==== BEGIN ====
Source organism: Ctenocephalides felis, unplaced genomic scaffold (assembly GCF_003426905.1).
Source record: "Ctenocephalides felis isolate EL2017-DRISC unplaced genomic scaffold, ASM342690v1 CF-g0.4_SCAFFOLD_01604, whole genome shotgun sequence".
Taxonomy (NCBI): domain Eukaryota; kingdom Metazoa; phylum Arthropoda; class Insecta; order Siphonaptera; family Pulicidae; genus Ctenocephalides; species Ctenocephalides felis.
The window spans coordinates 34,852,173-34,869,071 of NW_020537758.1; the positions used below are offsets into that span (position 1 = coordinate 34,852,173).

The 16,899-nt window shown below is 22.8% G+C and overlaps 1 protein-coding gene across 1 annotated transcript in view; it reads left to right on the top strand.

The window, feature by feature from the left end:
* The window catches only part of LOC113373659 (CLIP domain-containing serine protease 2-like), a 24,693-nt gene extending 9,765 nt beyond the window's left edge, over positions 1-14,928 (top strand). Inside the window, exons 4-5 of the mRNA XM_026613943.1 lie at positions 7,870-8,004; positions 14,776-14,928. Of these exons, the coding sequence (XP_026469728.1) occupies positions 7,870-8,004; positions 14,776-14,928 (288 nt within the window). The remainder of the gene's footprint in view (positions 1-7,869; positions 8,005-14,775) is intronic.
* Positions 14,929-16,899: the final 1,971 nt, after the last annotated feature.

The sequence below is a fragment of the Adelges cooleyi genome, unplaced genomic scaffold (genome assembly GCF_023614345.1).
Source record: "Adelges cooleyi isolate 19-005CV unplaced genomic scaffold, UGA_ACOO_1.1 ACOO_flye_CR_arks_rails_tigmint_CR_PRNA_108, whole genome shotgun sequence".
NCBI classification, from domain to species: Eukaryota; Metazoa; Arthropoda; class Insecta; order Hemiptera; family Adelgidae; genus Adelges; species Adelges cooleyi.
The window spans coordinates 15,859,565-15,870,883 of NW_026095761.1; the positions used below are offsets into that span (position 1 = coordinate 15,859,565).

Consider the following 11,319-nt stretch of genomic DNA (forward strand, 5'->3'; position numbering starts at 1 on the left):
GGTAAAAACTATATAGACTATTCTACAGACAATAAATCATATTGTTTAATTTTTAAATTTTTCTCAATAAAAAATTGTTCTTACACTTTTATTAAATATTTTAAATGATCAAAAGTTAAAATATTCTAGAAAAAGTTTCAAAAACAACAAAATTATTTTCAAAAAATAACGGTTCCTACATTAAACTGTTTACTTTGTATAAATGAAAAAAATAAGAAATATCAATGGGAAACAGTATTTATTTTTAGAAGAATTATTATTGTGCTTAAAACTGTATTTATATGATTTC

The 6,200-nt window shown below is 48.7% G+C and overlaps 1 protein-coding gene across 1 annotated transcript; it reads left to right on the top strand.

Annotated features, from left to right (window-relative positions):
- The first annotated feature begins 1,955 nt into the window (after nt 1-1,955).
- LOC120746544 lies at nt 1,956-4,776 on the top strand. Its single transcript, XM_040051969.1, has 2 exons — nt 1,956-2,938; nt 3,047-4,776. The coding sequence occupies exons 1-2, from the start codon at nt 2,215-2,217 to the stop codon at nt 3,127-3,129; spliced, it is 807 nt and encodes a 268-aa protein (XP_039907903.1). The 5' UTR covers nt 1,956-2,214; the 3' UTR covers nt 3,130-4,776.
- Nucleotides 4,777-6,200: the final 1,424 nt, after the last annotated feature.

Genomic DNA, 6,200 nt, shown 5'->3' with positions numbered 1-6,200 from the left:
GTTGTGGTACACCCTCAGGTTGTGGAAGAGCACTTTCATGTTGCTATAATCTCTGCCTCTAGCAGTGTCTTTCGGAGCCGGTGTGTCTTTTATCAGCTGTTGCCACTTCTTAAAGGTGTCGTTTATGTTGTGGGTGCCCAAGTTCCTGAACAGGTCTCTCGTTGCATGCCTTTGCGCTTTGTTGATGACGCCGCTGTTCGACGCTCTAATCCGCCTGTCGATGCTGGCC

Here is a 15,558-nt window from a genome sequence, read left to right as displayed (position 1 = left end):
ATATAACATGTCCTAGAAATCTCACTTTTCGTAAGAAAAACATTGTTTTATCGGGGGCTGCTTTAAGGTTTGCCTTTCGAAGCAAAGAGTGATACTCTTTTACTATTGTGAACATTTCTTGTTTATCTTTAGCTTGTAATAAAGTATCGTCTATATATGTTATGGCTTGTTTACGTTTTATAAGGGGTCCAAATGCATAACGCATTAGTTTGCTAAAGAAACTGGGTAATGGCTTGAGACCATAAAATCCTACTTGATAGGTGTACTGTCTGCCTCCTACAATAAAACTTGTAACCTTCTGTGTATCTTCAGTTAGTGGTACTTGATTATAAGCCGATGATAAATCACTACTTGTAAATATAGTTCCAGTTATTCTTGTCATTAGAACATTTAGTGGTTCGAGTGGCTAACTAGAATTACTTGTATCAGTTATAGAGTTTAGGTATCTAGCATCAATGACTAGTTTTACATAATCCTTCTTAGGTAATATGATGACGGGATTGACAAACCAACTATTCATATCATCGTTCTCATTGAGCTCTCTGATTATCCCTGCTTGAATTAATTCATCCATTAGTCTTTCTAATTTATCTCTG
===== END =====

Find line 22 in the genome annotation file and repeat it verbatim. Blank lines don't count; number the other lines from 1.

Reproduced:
Here is a 15,558-nt window from a genome sequence, read left to right as displayed (position 1 = left end):